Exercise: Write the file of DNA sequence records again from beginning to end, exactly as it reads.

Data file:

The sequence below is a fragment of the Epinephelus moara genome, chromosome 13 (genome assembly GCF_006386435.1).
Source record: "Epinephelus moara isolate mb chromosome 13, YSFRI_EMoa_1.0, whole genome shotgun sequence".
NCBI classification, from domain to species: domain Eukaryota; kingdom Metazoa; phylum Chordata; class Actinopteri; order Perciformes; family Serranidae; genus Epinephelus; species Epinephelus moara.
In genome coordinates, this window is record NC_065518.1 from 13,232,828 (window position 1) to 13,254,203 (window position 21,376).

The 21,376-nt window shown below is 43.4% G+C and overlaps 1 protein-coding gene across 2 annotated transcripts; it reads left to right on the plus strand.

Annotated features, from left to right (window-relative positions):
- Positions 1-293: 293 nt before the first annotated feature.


The sequence below is a fragment of the Epinephelus moara genome, chromosome 13 (genome assembly GCF_006386435.1).
Source record: "Epinephelus moara isolate mb chromosome 13, YSFRI_EMoa_1.0, whole genome shotgun sequence".
NCBI classification, from domain to species: domain Eukaryota; kingdom Metazoa; phylum Chordata; class Actinopteri; order Perciformes; family Serranidae; genus Epinephelus; species Epinephelus moara.
In genome coordinates, this window is record NC_065518.1 from 13,232,828 (window position 1) to 13,254,203 (window position 21,376).

The 21,376-nt window shown below is 43.4% G+C and overlaps 1 protein-coding gene across 2 annotated transcripts; it reads left to right on the plus strand.

Annotated features, from left to right (window-relative positions):
- Positions 1-293: 293 nt before the first annotated feature.